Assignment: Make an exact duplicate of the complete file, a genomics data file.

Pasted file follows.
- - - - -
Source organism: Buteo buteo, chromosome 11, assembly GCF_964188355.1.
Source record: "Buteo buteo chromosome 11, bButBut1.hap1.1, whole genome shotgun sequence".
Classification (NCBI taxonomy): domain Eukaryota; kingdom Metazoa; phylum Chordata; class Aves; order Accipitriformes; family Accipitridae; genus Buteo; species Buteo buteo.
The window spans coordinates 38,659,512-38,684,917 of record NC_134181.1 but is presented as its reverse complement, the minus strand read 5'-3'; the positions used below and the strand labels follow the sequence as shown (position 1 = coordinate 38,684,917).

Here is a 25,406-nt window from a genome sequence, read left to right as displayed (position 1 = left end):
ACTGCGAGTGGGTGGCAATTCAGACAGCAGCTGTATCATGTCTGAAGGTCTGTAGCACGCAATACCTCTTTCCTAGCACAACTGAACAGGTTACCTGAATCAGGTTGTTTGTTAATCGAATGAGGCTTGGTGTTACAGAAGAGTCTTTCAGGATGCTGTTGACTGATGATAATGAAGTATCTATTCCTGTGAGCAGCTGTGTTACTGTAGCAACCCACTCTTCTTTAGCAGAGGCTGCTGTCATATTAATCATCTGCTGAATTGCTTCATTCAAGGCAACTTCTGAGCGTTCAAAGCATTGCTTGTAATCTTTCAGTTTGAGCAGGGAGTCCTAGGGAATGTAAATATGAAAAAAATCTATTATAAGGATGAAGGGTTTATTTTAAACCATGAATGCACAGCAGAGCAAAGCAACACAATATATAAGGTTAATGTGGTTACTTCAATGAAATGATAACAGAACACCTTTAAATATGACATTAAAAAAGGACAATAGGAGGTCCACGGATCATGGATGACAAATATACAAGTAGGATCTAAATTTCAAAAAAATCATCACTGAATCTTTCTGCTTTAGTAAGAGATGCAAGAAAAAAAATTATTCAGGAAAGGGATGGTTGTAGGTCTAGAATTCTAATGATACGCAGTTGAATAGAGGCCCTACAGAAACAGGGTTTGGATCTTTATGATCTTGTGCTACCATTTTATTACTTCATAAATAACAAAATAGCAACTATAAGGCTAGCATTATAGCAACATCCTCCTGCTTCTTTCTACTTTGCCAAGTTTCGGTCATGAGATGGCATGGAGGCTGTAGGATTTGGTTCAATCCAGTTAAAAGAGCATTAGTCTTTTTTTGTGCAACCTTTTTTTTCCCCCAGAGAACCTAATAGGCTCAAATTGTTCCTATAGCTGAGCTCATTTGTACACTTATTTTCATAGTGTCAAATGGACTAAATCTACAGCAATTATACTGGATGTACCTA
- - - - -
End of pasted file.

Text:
Source organism: Buteo buteo, chromosome 11, assembly GCF_964188355.1.
Source record: "Buteo buteo chromosome 11, bButBut1.hap1.1, whole genome shotgun sequence".
Classification (NCBI taxonomy): domain Eukaryota; kingdom Metazoa; phylum Chordata; class Aves; order Accipitriformes; family Accipitridae; genus Buteo; species Buteo buteo.
The window spans coordinates 38,659,512-38,684,917 of record NC_134181.1 but is presented as its reverse complement, the minus strand read 5'-3'; the positions used below and the strand labels follow the sequence as shown (position 1 = coordinate 38,684,917).

Here is a 25,406-nt window from a genome sequence, read left to right as displayed (position 1 = left end):
ACTGCGAGTGGGTGGCAATTCAGACAGCAGCTGTATCATGTCTGAAGGTCTGTAGCACGCAATACCTCTTTCCTAGCACAACTGAACAGGTTACCTGAATCAGGTTGTTTGTTAATCGAATGAGGCTTGGTGTTACAGAAGAGTCTTTCAGGATGCTGTTGACTGATGATAATGAAGTATCTATTCCTGTGAGCAGCTGTGTTACTGTAGCAACCCACTCTTCTTTAGCAGAGGCTGCTGTCATATTAATCATCTGCTGAATTGCTTCATTCAAGGCAACTTCTGAGCGTTCAAAGCATTGCTTGTAATCTTTCAGTTTGAGCAGGGAGTCCTAGGGAATGTAAATATGAAAAAAATCTATTATAAGGATGAAGGGTTTATTTTAAACCATGAATGCACAGCAGAGCAAAGCAACACAATATATAAGGTTAATGTGGTTACTTCAATGAAATGATAACAGAACACCTTTAAATATGACATTAAAAAAGGACAATAGGAGGTCCACGGATCATGGATGACAAATATACAAGTAGGATCTAAATTTCAAAAAAATCATCACTGAATCTTTCTGCTTTAGTAAGAGATGCAAGAAAAAAAATTATTCAGGAAAGGGATGGTTGTAGGTCTAGAATTCTAATGATACGCAGTTGAATAGAGGCCCTACAGAAACAGGGTTTGGATCTTTATGATCTTGTGCTACCATTTTATTACTTCATAAATAACAAAATAGCAACTATAAGGCTAGCATTATAGCAACATCCTCCTGCTTCTTTCTACTTTGCCAAGTTTCGGTCATGAGATGGCATGGAGGCTGTAGGATTTGGTTCAATCCAGTTAAAAGAGCATTAGTCTTTTTTTGTGCAACCTTTTTTTTCCCCCAGAGAACCTAATAGGCTCAAATTGTTCCTATAGCTGAGCTCATTTGTACACTTATTTTCATAGTGTCAAATGGACTAAATCTACAGCAATTATACTGGATGTACCTA